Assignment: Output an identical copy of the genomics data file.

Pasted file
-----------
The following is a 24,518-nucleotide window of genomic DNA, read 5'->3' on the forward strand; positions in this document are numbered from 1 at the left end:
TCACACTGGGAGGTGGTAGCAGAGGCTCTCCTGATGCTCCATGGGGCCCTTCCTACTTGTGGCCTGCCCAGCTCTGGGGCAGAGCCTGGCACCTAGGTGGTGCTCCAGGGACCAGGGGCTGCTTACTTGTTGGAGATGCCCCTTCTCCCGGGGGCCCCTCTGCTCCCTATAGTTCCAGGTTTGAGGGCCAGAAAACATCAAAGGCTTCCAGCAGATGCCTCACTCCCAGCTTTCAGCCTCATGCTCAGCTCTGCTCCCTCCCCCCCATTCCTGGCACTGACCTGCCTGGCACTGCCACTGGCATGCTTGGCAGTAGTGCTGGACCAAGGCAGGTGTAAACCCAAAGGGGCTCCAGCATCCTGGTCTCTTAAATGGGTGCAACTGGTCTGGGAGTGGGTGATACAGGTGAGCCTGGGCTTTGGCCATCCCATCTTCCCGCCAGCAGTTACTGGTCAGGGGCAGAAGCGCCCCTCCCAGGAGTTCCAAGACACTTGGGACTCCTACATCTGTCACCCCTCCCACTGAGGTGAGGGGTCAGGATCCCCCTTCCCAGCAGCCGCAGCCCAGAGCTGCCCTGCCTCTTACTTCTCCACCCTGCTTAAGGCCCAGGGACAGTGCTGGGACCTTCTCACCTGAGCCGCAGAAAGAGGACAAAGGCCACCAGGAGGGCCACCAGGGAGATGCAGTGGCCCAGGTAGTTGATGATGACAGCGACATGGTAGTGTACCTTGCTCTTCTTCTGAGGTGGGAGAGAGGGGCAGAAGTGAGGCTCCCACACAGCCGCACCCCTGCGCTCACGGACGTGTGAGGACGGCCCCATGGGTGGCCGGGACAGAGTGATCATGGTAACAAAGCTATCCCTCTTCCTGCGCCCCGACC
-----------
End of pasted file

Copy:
The following is a 24,518-nucleotide window of genomic DNA, read 5'->3' on the forward strand; positions in this document are numbered from 1 at the left end:
TCACACTGGGAGGTGGTAGCAGAGGCTCTCCTGATGCTCCATGGGGCCCTTCCTACTTGTGGCCTGCCCAGCTCTGGGGCAGAGCCTGGCACCTAGGTGGTGCTCCAGGGACCAGGGGCTGCTTACTTGTTGGAGATGCCCCTTCTCCCGGGGGCCCCTCTGCTCCCTATAGTTCCAGGTTTGAGGGCCAGAAAACATCAAAGGCTTCCAGCAGATGCCTCACTCCCAGCTTTCAGCCTCATGCTCAGCTCTGCTCCCTCCCCCCCATTCCTGGCACTGACCTGCCTGGCACTGCCACTGGCATGCTTGGCAGTAGTGCTGGACCAAGGCAGGTGTAAACCCAAAGGGGCTCCAGCATCCTGGTCTCTTAAATGGGTGCAACTGGTCTGGGAGTGGGTGATACAGGTGAGCCTGGGCTTTGGCCATCCCATCTTCCCGCCAGCAGTTACTGGTCAGGGGCAGAAGCGCCCCTCCCAGGAGTTCCAAGACACTTGGGACTCCTACATCTGTCACCCCTCCCACTGAGGTGAGGGGTCAGGATCCCCCTTCCCAGCAGCCGCAGCCCAGAGCTGCCCTGCCTCTTACTTCTCCACCCTGCTTAAGGCCCAGGGACAGTGCTGGGACCTTCTCACCTGAGCCGCAGAAAGAGGACAAAGGCCACCAGGAGGGCCACCAGGGAGATGCAGTGGCCCAGGTAGTTGATGATGACAGCGACATGGTAGTGTACCTTGCTCTTCTTCTGAGGTGGGAGAGAGGGGCAGAAGTGAGGCTCCCACACAGCCGCACCCCTGCGCTCACGGACGTGTGAGGACGGCCCCATGGGTGGCCGGGACAGAGTGATCATGGTAACAAAGCTATCCCTCTTCCTGCGCCCCGACC